Retirement is an emotional issue, as well as a financial one, and a new survey shows just how emotional it can be by exploding five commonly believed myths.
In a survey conducted in collaboration with the Stanford Center on Longevity, Fidelity Investments amassed data on the nonfinancial factors that weigh on people’s decision about when to retire.
Some of these factors are how employees feel about their jobs and coworkers, their desire to spend time with family and grandchildren, and their overall health and the lifestyle they want when they leave the workforce. Read: 1 strategy financial advisors can use to help women
Respondents came from a pool of more than 12,000 retirement savers and recent retirees, age 55 or older, and the answers can be surprising.
1. People won’t retire until they have enough money.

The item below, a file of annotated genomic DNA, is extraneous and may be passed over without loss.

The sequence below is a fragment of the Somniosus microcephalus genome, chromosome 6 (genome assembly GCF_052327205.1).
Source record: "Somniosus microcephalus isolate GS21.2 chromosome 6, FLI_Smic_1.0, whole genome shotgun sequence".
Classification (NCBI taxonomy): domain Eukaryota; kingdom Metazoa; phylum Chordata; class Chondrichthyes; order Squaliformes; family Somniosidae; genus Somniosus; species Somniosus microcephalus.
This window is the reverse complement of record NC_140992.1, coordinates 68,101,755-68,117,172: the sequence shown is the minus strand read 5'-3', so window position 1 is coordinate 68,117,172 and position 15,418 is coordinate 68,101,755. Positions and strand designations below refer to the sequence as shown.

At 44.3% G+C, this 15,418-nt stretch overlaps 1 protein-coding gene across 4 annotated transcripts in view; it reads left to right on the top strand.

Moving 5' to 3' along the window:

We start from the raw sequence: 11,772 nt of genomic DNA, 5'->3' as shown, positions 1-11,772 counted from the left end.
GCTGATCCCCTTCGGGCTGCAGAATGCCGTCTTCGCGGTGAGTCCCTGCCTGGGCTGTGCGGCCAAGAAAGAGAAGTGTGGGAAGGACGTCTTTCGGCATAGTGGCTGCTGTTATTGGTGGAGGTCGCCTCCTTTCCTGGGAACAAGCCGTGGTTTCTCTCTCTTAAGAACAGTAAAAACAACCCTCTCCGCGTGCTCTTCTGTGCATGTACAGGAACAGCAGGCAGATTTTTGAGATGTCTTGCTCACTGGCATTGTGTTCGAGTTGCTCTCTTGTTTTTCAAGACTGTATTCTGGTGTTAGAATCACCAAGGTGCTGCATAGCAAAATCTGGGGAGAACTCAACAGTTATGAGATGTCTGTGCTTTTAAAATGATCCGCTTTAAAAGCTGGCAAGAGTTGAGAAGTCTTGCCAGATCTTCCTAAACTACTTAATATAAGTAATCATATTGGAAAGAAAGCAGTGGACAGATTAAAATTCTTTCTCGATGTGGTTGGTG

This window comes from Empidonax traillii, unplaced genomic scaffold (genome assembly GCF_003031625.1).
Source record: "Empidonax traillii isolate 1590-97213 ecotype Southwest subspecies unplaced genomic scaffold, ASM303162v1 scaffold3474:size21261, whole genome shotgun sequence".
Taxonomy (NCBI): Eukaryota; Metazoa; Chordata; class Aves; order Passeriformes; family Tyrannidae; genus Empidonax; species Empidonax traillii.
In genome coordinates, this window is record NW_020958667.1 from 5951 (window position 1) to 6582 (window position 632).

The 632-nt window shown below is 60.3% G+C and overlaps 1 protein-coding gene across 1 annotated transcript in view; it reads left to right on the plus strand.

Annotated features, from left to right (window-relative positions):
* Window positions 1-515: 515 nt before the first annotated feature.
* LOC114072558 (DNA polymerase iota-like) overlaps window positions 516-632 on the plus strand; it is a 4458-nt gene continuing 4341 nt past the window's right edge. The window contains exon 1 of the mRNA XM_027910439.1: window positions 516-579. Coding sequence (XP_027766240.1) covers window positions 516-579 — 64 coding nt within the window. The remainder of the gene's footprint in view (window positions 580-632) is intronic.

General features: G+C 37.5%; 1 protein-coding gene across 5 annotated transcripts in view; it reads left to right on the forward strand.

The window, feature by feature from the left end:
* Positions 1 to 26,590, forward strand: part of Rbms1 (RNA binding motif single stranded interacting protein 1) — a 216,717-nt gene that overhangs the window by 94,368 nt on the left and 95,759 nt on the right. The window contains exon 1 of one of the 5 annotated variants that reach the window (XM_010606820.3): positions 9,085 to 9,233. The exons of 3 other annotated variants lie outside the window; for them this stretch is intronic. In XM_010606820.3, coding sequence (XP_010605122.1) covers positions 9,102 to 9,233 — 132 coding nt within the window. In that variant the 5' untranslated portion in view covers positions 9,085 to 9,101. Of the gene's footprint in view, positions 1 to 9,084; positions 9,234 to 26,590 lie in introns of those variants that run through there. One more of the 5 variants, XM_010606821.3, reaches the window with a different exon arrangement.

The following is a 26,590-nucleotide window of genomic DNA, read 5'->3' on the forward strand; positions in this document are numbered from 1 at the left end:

Um, not true. While it may seem like common sense not to leave the workplace until there’s enough (or close to enough) in the bank to pay retirement expenses, 49 percent of people said that wasn’t the factor on which they were basing their decision.
Instead they were focusing on a specific date, saying that they want to have enough time to enjoy their retirement.
If they have to, they’ll adapt their lifestyle during retirement to fit what money they’ve managed to accumulate.
On the other hand, 51 percent were determined to stick it out till the bank balance hit the right level, because they want to be sure to have enough savings to enjoy their retirement years.
2. Retirement means spending time with your spouse.
In reality, absence may make the heart grow fonder, depending on who’s answering the question.
While nearly 60 percent of male respondents are looking forward to spending retirement time with their wives, the ladies aren’t quite so eager to have so much time with their husbands.
They’re more eager to be doing things with the grandkids (almost 70 percent) than with their husbands (43 percent).
And you thought retirement would be a great chance for a second honeymoon.